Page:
Two years ago, we ran an article in our Tax Tips blog about knowing when to cut your prices. As the economy continues to lag, this may be a long-standing problem for some business owners who are uncertain whether or not their current fee scale is appropriate. In a recent Entrepreneur.com article, Lisa Girard helps small business owners with this issue by noting “Five Signs It’s Time to Change Your Prices.”
1. Competitors are charging more for inferior products.
If you’re just starting your business, you may feel tempted to slash your prices in order to compete with other accounting firms. It’s important to remember that prospective clients are interested in quality as well as price, and if your competitors are charging more for inferior products and/or services, you may be undervaluing your own offerings.
2. Your storefront is covered with ‘sale’ signs.
We’ve all seen those furniture stores that are always running a sale. When that happens, prospective customers stop taking their pricing seriously, always expecting some type of ‘discount.’ If you find yourself continually running promotions, you may not need to rethink your pricing but rather your target market. Tim Smith, managing principal at Chicago consulting firm, Wiglaf Pricing, explains, “Businesses aren’t charities. They don’t have to attract every person that indicates a fleeting interest in their offering.” Instead he asks small-business owners to consider what motivates their target market and then determine pricing based on what those higher-quality clients would be willing to pay.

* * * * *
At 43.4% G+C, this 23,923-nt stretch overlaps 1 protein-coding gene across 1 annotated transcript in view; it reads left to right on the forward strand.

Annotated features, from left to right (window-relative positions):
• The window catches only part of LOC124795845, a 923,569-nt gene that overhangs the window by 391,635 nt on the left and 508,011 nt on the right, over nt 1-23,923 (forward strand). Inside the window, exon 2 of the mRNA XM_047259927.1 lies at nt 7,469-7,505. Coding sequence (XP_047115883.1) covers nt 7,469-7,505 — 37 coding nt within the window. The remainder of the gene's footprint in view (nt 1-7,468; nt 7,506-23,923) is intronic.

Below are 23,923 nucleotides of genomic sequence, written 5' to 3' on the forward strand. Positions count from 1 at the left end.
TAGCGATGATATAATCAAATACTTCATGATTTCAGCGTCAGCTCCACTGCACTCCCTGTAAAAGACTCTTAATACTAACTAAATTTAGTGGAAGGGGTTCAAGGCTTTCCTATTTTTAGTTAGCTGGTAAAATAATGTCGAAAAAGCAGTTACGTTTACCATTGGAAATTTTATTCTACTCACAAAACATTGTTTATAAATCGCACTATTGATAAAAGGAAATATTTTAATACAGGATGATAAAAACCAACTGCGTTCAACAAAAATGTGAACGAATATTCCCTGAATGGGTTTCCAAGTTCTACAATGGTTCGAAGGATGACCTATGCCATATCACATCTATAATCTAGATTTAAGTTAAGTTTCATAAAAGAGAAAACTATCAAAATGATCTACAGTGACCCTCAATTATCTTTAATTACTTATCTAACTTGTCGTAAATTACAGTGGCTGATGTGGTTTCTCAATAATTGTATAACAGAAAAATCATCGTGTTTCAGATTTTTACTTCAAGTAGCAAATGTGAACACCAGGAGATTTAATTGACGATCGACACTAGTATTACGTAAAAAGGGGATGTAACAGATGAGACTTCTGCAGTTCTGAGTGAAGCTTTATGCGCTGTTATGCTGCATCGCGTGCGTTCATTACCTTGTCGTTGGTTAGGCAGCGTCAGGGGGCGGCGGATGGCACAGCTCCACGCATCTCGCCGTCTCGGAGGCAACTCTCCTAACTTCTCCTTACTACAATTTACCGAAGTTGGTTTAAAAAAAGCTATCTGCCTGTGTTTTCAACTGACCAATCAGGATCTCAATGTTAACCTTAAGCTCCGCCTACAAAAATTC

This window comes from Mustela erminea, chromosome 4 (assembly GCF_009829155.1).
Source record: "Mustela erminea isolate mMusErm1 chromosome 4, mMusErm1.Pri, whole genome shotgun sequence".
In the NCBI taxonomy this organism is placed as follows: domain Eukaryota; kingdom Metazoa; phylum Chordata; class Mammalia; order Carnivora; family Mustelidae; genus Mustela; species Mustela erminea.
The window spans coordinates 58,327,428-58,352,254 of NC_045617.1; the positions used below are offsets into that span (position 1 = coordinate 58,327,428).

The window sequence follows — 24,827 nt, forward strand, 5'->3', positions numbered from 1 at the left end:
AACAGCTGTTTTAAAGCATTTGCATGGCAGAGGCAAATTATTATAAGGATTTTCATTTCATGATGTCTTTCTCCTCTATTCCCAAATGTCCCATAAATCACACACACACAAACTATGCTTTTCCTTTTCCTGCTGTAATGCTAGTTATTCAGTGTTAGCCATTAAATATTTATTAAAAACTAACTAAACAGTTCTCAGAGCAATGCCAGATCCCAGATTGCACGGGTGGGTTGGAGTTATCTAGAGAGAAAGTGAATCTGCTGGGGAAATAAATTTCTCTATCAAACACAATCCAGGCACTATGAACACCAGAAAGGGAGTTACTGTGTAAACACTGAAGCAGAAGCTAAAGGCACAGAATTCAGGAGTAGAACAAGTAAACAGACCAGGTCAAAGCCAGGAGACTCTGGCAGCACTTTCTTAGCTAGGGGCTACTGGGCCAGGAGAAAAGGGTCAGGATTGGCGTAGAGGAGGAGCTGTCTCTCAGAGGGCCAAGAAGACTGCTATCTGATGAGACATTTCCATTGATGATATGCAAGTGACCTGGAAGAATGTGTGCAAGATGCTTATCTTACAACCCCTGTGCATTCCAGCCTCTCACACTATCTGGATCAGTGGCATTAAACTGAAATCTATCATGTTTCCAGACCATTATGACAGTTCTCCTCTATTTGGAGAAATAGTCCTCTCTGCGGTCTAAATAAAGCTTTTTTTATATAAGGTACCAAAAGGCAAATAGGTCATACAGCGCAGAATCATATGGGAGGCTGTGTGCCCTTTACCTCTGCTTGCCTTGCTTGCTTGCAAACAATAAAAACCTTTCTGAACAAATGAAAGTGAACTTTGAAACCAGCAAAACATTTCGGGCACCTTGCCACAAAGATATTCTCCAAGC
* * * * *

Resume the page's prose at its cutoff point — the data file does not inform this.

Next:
3. Your cash on hand takes a dive.
When you have less cash on hand, that usually means the difference between your costs and the price of your services is too close. You may need to increase your prices in order to cover your costs, including overhead. And as long as you make it clear that your price changes are the result of rising costs, it’s generally regarded without concern.
4. You rely on price cuts to close deals.
If you find yourself having to give new clients special promotions in order for them to retain your services, you may want to ask yourself two questions. First, do you need to change your pricing structure? And second, do you need to change your approach in order to better present your offerings so they appear more appealing and worth the charges?
5. Your business is attracting bargain hunters.
According to Per Sjofors, founder and CEO of Atenga Inc., “You get what you price for. …You price low and what happens is you’re going to attract the people willing to pay only the cheaper price.” Ultimately what this does is cheapens your services.
While the recession may be digging in its heels, that doesn’t necessarily mean you need to lower your prices. By looking at a few key indicators, you may ultimately determine that you’re undermining your business by underpricing your services.
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Let us know how you determine your pricing in our comments!
Girard, Lisa. “Five Signs It’s Time to Change Your Prices.” 17 August 2011 Entrepreneur.com